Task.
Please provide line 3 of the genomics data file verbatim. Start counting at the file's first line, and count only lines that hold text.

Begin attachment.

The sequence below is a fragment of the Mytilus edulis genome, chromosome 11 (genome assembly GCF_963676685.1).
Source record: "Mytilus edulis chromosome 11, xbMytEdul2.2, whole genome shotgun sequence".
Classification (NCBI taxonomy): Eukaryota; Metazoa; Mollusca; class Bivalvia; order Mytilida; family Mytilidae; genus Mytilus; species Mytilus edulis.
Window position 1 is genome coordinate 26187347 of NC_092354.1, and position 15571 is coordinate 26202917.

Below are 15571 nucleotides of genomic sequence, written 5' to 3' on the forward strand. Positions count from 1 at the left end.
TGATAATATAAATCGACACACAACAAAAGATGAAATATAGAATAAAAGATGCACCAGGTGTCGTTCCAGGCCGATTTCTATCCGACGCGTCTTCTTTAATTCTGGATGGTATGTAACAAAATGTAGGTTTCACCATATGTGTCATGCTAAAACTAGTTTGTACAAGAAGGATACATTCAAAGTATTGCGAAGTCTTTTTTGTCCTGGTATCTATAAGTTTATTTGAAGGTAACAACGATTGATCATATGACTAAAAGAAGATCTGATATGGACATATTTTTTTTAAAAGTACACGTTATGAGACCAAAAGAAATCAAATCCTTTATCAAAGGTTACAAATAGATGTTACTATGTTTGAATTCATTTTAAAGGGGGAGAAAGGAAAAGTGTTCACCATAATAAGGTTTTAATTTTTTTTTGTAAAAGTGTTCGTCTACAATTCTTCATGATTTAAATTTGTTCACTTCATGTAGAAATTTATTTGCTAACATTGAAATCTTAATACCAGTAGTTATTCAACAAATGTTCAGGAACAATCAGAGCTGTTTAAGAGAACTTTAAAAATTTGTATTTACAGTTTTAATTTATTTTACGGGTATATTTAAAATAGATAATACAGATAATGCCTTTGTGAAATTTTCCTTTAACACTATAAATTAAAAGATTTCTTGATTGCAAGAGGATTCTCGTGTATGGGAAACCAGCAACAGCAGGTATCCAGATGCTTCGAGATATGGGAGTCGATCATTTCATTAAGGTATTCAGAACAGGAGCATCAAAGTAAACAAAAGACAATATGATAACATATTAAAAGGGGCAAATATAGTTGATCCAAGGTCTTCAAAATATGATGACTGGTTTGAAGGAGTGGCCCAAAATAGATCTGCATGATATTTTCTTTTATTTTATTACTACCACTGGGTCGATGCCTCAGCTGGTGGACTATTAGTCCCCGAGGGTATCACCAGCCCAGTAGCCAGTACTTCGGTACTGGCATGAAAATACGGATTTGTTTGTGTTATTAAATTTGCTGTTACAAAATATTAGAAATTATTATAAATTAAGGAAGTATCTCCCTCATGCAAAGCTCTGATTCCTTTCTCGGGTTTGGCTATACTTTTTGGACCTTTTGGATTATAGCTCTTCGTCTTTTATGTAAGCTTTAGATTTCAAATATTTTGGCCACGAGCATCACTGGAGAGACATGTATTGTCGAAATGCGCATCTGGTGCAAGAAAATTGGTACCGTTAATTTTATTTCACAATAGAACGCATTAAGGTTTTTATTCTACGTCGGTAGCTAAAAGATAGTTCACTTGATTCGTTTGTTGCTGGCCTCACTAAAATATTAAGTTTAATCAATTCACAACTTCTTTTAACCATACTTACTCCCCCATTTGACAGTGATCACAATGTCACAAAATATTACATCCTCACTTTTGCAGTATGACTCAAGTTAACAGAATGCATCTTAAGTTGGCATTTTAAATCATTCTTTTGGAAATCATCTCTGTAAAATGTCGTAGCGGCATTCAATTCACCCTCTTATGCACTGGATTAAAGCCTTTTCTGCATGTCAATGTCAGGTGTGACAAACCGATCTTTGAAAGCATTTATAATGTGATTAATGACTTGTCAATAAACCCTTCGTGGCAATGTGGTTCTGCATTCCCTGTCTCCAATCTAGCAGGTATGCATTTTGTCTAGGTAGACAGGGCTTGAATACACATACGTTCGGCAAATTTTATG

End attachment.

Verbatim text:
Classification (NCBI taxonomy): Eukaryota; Metazoa; Mollusca; class Bivalvia; order Mytilida; family Mytilidae; genus Mytilus; species Mytilus edulis.